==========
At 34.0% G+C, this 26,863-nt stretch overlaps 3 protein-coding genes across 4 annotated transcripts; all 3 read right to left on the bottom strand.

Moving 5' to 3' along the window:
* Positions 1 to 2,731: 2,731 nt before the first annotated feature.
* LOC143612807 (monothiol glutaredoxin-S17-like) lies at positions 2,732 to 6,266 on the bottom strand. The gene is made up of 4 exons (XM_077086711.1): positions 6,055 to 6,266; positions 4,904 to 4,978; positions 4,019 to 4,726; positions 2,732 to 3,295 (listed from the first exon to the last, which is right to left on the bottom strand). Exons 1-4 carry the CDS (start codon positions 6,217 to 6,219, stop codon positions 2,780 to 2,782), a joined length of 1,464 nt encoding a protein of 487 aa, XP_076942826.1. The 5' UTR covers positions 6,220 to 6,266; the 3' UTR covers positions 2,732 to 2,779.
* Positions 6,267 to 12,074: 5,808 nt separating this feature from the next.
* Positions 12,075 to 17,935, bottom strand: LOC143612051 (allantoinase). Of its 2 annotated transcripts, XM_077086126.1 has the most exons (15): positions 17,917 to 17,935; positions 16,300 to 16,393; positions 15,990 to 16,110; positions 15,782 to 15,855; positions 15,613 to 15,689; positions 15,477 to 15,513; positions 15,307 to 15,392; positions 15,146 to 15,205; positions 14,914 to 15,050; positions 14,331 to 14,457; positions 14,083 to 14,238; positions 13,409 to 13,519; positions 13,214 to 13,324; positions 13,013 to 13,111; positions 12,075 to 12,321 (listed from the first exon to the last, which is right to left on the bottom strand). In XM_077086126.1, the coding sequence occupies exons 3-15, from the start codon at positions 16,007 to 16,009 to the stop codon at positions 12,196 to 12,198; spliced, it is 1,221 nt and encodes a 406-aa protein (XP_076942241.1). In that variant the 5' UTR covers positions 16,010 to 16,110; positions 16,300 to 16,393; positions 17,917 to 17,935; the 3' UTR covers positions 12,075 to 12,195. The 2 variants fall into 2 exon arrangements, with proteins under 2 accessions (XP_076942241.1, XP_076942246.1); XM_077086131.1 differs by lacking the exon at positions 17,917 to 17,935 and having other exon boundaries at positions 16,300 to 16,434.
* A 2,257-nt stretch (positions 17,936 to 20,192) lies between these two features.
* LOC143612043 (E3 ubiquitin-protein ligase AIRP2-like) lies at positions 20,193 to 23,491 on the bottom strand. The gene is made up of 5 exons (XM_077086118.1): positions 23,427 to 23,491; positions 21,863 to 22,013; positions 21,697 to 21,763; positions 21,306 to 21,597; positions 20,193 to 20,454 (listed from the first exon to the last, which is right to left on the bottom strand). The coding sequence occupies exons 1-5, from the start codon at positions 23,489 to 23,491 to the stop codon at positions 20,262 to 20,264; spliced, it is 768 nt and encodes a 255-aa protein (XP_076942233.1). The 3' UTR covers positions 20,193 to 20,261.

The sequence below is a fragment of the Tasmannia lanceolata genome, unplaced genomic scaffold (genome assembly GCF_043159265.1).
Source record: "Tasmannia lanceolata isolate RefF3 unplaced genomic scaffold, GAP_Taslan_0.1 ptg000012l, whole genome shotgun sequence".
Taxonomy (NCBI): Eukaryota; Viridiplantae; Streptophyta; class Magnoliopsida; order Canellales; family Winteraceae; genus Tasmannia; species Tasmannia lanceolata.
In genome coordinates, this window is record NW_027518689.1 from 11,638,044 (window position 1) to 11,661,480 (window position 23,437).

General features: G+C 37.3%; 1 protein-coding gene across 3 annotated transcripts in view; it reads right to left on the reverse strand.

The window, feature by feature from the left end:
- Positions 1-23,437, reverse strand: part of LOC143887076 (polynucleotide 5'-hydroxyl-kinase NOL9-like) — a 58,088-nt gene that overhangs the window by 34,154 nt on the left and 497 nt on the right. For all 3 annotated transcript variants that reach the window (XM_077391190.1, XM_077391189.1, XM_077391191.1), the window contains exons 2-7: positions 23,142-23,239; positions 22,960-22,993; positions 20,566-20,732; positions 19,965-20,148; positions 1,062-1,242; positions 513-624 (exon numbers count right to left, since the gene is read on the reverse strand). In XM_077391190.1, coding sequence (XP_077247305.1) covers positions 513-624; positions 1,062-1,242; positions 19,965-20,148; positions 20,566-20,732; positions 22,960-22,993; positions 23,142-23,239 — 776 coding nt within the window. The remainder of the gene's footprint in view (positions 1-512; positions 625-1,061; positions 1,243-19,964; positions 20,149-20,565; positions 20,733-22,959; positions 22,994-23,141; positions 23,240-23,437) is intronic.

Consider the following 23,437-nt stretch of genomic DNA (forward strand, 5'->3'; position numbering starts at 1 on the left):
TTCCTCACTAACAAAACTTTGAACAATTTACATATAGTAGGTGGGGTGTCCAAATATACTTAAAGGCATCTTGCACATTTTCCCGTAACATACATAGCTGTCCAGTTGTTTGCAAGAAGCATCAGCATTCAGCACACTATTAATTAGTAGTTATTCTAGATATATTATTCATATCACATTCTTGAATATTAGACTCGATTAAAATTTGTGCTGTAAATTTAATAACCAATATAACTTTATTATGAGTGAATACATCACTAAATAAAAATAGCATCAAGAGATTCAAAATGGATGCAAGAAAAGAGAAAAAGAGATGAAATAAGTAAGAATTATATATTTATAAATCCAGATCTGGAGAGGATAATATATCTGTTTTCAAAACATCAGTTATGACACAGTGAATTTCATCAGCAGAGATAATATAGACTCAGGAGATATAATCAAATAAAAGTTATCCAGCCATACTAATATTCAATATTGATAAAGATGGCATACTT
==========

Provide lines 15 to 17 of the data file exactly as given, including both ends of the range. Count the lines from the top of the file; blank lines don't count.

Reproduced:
- Positions 1-23,437, reverse strand: part of LOC143887076 (polynucleotide 5'-hydroxyl-kinase NOL9-like) — a 58,088-nt gene that overhangs the window by 34,154 nt on the left and 497 nt on the right. For all 3 annotated transcript variants that reach the window (XM_077391190.1, XM_077391189.1, XM_077391191.1), the window contains exons 2-7: positions 23,142-23,239; positions 22,960-22,993; positions 20,566-20,732; positions 19,965-20,148; positions 1,062-1,242; positions 513-624 (exon numbers count right to left, since the gene is read on the reverse strand). In XM_077391190.1, coding sequence (XP_077247305.1) covers positions 513-624; positions 1,062-1,242; positions 19,965-20,148; positions 20,566-20,732; positions 22,960-22,993; positions 23,142-23,239 — 776 coding nt within the window. The remainder of the gene's footprint in view (positions 1-512; positions 625-1,061; positions 1,243-19,964; positions 20,149-20,565; positions 20,733-22,959; positions 22,994-23,141; positions 23,240-23,437) is intronic.

Consider the following 23,437-nt stretch of genomic DNA (forward strand, 5'->3'; position numbering starts at 1 on the left):
TTCCTCACTAACAAAACTTTGAACAATTTACATATAGTAGGTGGGGTGTCCAAATATACTTAAAGGCATCTTGCACATTTTCCCGTAACATACATAGCTGTCCAGTTGTTTGCAAGAAGCATCAGCATTCAGCACACTATTAATTAGTAGTTATTCTAGATATATTATTCATATCACATTCTTGAATATTAGACTCGATTAAAATTTGTGCTGTAAATTTAATAACCAATATAACTTTATTATGAGTGAATACATCACTAAATAAAAATAGCATCAAGAGATTCAAAATGGATGCAAGAAAAGAGAAAAAGAGATGAAATAAGTAAGAATTATATATTTATAAATCCAGATCTGGAGAGGATAATATATCTGTTTTCAAAACATCAGTTATGACACAGTGAATTTCATCAGCAGAGATAATATAGACTCAGGAGATATAATCAAATAAAAGTTATCCAGCCATACTAATATTCAATATTGATAAAGATGGCATACTT